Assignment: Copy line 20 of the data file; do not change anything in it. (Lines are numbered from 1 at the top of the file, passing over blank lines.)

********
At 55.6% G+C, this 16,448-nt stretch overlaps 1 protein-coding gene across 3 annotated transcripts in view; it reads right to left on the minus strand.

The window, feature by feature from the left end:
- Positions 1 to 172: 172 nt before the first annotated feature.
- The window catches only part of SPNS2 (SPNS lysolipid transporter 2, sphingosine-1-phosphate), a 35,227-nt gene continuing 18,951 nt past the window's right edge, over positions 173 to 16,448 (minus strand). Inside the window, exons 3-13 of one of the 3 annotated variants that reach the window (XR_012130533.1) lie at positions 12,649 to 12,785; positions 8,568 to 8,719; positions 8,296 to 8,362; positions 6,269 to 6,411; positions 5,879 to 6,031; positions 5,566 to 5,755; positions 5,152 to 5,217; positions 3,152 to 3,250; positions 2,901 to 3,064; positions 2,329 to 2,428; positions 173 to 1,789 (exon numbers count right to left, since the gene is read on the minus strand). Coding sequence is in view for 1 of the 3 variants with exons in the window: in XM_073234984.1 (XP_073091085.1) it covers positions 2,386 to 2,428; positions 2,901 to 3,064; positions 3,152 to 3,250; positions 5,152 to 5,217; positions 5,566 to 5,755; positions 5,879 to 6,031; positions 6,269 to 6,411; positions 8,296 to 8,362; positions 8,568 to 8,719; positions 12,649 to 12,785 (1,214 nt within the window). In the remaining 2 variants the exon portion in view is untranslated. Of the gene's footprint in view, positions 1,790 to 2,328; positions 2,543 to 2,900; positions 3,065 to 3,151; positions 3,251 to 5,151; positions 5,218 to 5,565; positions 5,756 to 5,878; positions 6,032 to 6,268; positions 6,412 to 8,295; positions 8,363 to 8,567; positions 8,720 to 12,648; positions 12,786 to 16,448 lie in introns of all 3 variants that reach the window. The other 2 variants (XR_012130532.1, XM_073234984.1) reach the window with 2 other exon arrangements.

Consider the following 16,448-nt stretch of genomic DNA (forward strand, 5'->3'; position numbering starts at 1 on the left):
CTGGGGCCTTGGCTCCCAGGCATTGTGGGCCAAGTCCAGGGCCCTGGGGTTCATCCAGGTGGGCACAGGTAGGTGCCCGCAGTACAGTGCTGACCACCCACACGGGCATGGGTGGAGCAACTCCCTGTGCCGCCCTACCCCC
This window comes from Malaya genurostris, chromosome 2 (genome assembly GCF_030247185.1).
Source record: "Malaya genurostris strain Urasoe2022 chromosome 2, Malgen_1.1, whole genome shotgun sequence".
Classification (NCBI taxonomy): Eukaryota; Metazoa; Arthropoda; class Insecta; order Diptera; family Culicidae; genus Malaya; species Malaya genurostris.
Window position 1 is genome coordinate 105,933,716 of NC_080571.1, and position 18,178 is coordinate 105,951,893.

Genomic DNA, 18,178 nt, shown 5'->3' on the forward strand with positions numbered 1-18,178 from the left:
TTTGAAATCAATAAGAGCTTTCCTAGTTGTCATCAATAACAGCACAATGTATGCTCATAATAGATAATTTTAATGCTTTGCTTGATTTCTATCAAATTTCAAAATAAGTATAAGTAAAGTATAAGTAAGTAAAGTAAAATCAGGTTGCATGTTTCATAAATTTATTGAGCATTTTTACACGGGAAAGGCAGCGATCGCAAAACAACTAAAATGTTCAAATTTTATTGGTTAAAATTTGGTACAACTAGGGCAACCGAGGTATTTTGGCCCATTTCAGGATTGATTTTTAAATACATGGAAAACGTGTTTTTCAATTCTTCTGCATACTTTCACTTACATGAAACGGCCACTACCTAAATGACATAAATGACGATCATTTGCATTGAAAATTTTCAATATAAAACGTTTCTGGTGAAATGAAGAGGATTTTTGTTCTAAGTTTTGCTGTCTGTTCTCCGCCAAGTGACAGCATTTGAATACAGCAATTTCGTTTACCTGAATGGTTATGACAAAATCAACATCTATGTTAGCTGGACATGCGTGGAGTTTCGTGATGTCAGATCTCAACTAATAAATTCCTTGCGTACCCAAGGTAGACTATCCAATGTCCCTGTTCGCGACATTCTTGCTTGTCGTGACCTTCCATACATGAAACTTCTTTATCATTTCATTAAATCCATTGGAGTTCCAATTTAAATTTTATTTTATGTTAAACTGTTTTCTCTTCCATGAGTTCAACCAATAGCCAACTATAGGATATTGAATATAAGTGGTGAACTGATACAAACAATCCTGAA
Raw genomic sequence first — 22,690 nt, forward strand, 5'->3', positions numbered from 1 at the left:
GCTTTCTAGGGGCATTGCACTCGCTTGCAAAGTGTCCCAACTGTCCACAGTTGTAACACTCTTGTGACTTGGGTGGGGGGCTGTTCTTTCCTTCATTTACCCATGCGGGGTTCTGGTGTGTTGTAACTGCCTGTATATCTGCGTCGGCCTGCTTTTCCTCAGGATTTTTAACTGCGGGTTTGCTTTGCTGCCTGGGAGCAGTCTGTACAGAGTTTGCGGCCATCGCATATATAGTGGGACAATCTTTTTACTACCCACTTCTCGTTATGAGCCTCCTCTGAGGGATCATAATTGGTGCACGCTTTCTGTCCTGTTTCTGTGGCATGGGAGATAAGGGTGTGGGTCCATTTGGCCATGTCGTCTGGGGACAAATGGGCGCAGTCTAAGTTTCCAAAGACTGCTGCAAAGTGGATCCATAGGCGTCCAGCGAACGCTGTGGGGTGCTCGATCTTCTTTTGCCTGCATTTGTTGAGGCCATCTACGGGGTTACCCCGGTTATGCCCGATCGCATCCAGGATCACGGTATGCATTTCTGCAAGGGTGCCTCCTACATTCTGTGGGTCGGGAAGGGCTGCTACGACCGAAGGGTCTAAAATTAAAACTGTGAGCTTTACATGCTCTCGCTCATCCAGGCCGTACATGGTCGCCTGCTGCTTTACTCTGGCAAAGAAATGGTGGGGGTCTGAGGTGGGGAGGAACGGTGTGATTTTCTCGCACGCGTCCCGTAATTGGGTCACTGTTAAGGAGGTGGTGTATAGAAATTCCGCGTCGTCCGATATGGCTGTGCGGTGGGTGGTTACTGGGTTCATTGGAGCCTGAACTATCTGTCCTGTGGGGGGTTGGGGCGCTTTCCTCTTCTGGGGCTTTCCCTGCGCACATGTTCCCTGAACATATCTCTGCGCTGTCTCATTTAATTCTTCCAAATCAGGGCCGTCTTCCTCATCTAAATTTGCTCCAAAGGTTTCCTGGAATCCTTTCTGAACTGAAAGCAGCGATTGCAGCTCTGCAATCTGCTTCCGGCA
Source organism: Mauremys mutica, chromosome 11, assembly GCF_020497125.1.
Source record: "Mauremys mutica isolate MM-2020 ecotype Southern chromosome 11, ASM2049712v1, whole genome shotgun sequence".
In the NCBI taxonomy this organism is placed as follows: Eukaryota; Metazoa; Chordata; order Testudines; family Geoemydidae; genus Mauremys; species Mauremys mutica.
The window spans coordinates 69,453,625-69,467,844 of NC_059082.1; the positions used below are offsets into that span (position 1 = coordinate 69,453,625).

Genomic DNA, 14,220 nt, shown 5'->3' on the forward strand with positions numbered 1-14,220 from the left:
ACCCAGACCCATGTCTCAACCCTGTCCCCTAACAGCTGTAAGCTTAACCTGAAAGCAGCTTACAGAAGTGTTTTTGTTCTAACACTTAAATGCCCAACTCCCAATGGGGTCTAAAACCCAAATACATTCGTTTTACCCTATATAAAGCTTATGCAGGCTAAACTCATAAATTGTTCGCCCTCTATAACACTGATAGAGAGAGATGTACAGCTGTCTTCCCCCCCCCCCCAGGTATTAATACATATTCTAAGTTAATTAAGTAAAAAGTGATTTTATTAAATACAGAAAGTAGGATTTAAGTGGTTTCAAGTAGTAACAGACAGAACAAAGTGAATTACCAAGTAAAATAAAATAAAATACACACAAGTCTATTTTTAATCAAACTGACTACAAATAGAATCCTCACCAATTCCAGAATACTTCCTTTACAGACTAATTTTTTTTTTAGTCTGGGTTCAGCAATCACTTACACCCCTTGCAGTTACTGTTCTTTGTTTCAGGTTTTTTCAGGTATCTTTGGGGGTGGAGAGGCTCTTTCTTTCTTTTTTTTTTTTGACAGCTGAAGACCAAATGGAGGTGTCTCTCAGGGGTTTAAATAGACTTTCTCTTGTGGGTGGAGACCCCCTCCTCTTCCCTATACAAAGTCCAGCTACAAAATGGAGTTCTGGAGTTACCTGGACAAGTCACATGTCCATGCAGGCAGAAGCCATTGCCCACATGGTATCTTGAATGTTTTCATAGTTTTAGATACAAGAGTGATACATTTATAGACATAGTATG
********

ACCCAGACCCATGTCTCAACCCTGTCCCCTAACAGCTGTAAGCTTAACCTGAAAGCAGCTTACAGAAGTGTTTTTGTTCTAACACTTAAATGCCCAACTCCCAATGGGGTCTAAAACCCAAATACATTCGTTTTACCCTATATAAAGCTTATGCAGGCTAAACTCATAAATTGTTCGCCCTCTATAACACTGATAGAGAGAGATGTACAGCTGTCTTCCCCCCCCCCCCAGGTATTAATACATATTCTAAGTTAATTAAGTAAAAAGTGATTTTATTAAATACAGAAAGTAGGATTTAAGTGGTTTCAAGTAGTAACAGACAGAACAAAGTGAATTACCAAGTAAAATAAAATAAAATACACACAAGTCTATTTTTAATCAAACTGACTACAAATAGAATCCTCACCAATTCCAGAATACTTCCTTTACAGACTAATTTTTTTTTTAGTCTGGGTTCAGCAATCACTTACACCCCTTGCAGTTACTGTTCTTTGTTTCAGGTTTTTTCAGGTATCTTTGGGGGTGGAGAGGCTCTTTCTTTCTTTTTTTTTTTTGACAGCTGAAGACCAAATGGAGGTGTCTCTCAGGGGTTTAAATAGACTTTCTCTTGTGGGTGGAGACCCCCTCCTCTTCCCTATACAAAGTCCAGCTACAAAATGGAGTTCTGGAGTTACCTGGACAAGTCACATGTCCATGCAGGCAGAAGCCATTGCCCACATGGTATCTTGAATGTTTTCATAGTTTTAGATACAAGAGTGATACATTTATAGACATAGTATG